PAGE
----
SANDEE RAE BERG, Complainant
AGAPE OF APPLETON INC., Respondent
An administrative law judge (AU) for the Equal Rights Division of the Department of Workforce Development issued a decision in this matter. A timely petition for review was filed.
The commission has considered the petition and the positions of the parties, and it has reviewed the evidence submitted to the AU. Based on its review, the commission agrees with the decision of the AU, and it adopts the findings and conclusion in that decision as its own.
The decision of the administrative law judge (copy attached) is affirmed.
Dated and mailed September 22, 2006
bergsa . rsd : 125 : 9
/s/ James T. Flynn, Chairman
/s/ David B. Falstad
/s/ Robert Glaser, Commissioner
The complainant petitions for a review of the ALJ's decision, which dismissed her complaint of discrimination on the grounds that she had failed to file her complaint within 300 days after the alleged discrimination occurred.
Section 111.39(1) of the Wisconsin Fair Employment Act requires that a complaint charging discrimination be filed with department no more than 300 days after the alleged discrimination occurred. This statute reads as follows:
(1) The department may receive and investigate a complaint charging discrimination, discriminatory practices, unfair honesty testing or unfair genetic testing in a particular case if the complaint is filed with the department no more than 300 days after the alleged discrimination, unfair honesty testing or unfair genetic testing occurred. The department may give publicity to its findings in the case.
The complainant first filed a charge of discrimination with the department on November 9, 2005, but due to the omission of additional necessary information a request was made for the additional information which she supplied in another complaint form filed on December 29, 2005. The complainant alleges that she was discriminated against on the basis of disability, which culminated in her discharge, of which she was notified on January 11, 2005. November 9, 2005, is 302 days from January 11, 2005, and therefore her complaint charging discrimination is untimely.
The complainant has alleged that she thought she had ten months, or until November 11, 2005, in which to file her charge of discrimination. She has also alleged that since her discharge she has "been depressed which can cause me to not think clearly and miscalculate how many days to file."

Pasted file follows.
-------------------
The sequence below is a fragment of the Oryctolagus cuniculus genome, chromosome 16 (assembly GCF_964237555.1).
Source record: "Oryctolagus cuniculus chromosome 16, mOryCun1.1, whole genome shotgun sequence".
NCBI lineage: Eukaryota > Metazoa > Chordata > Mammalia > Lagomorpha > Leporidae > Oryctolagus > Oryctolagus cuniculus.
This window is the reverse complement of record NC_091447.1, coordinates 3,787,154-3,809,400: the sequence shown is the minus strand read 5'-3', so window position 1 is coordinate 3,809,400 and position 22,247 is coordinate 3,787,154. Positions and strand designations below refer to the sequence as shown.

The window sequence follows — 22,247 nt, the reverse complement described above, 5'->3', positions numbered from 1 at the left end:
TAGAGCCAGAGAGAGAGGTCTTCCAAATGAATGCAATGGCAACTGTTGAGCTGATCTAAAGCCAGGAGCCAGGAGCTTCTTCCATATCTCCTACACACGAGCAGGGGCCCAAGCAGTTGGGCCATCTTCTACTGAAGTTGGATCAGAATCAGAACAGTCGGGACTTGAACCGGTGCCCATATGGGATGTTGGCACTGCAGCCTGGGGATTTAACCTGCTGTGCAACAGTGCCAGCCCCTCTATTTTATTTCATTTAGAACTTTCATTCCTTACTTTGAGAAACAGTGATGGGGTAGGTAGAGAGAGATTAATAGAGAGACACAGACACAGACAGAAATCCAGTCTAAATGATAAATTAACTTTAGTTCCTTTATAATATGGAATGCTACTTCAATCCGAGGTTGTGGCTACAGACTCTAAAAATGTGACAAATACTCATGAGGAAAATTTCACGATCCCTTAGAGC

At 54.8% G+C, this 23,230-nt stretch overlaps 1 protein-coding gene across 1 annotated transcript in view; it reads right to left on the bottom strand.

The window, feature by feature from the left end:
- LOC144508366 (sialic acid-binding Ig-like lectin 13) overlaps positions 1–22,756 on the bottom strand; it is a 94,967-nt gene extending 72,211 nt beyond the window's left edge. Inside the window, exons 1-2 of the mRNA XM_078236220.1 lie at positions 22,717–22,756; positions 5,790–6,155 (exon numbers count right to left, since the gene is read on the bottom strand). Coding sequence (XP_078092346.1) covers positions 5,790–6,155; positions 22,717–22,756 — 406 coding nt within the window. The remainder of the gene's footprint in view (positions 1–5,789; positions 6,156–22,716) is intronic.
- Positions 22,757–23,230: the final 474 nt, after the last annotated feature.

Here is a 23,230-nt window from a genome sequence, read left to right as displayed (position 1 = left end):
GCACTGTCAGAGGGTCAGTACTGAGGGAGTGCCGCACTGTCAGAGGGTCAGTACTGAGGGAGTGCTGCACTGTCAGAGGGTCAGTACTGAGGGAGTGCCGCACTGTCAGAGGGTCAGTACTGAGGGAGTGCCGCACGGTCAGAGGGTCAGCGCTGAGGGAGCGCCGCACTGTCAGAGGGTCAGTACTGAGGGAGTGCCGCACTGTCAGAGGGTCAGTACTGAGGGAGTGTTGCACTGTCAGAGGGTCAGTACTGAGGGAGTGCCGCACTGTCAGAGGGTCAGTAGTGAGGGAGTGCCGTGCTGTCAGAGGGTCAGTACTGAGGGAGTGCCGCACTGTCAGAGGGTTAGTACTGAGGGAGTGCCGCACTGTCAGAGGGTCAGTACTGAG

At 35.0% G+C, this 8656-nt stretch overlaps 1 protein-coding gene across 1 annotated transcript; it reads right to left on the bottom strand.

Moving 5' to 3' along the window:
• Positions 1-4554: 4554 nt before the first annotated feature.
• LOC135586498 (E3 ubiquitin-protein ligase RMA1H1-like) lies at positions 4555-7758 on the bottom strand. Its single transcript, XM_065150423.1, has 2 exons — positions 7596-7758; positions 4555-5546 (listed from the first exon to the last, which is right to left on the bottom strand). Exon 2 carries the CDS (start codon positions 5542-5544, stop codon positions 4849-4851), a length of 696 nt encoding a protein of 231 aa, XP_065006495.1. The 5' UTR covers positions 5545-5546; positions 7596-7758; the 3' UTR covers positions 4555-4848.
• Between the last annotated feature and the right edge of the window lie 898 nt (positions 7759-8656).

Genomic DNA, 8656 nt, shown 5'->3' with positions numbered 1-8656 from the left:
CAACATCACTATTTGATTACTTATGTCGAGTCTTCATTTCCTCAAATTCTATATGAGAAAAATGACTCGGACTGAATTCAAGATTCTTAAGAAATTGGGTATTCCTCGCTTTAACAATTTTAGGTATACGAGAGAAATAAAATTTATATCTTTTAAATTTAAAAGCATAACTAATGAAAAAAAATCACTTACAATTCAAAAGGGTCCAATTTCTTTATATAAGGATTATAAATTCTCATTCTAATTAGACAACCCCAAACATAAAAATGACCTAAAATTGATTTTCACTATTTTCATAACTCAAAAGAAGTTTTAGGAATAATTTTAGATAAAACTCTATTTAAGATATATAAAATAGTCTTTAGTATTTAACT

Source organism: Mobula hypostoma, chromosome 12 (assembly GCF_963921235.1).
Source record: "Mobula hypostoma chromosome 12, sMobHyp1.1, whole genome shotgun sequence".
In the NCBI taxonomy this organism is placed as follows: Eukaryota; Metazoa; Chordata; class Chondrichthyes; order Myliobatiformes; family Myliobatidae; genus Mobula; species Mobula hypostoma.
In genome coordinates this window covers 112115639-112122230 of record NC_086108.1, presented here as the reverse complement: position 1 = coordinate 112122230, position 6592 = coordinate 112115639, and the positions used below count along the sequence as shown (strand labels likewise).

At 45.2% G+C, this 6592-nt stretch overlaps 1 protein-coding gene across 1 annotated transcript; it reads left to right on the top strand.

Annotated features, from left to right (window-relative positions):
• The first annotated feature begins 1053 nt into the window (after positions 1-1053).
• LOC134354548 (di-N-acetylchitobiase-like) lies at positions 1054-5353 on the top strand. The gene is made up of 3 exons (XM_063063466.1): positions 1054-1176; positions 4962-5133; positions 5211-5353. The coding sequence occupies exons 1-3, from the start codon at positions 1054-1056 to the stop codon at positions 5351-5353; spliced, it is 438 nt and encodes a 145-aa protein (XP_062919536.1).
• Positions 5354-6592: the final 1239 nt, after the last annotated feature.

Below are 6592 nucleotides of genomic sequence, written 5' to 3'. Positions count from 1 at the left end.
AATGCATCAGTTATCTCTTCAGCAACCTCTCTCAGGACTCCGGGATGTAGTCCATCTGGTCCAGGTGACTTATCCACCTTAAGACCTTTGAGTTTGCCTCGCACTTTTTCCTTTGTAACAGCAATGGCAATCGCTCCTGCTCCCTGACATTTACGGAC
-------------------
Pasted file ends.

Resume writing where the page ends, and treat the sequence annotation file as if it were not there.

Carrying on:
The 300-day filing limit is not a jurisdictional prerequisite to suit. It is a statute of limitations subject to waiver, estoppel and equitable tolling. Milwaukee County v. LIRC, 113 Wis. 2d 199, 335 N.W.2d 412 (Ct. App. 1983).
Under the doctrine of equitable tolling, the running of the statute of limitations may be suspended for a period in which the complainant is "excusably ignorant" of his or her statutory rights. Olson v. Lilly Research Laboratories (LIRC, 06/25/92). However, while "excusable ignorance" may toll a statute of limitations, excusable ignorance does not mean ignorance of all the filing periods and technicalities contained in the law, nor does it mean ignorance of specific guidelines. Van Deraa v. Asten Johnson (LIRC, 06/30/05); Gruhle v. Random Lake School District (LIRC, 06/19/98). Equity only requires that a plaintiff be generally aware that a statute has been passed that protects workers against discrimination. Olson, supra.
Also, while mental incompetence has sometimes been found to be a justifiable basis for tolling the statute of limitations, there is nothing in this case which supports a tolling of the Act's 300-day statute of limitations on that basis. In addition to the complainant's failure to affirmatively assert that her depression did, in fact, cause her to miscalculate the filing deadline, she has not submitted any medical evidence which would support a showing that her condition was so disabling that it rendered her incapable of filing a complaint of discrimination throughout the 300-day charge-filing period. Wilson v. Doskocil Foods (L[RC, 07/30/03); Durham v. Emjay Corp. (LIRC, 03/26/97).
Accordingly, the commission has affirmed the decision of the administrative law judge.
cc: Attorney Ross W. Townsend
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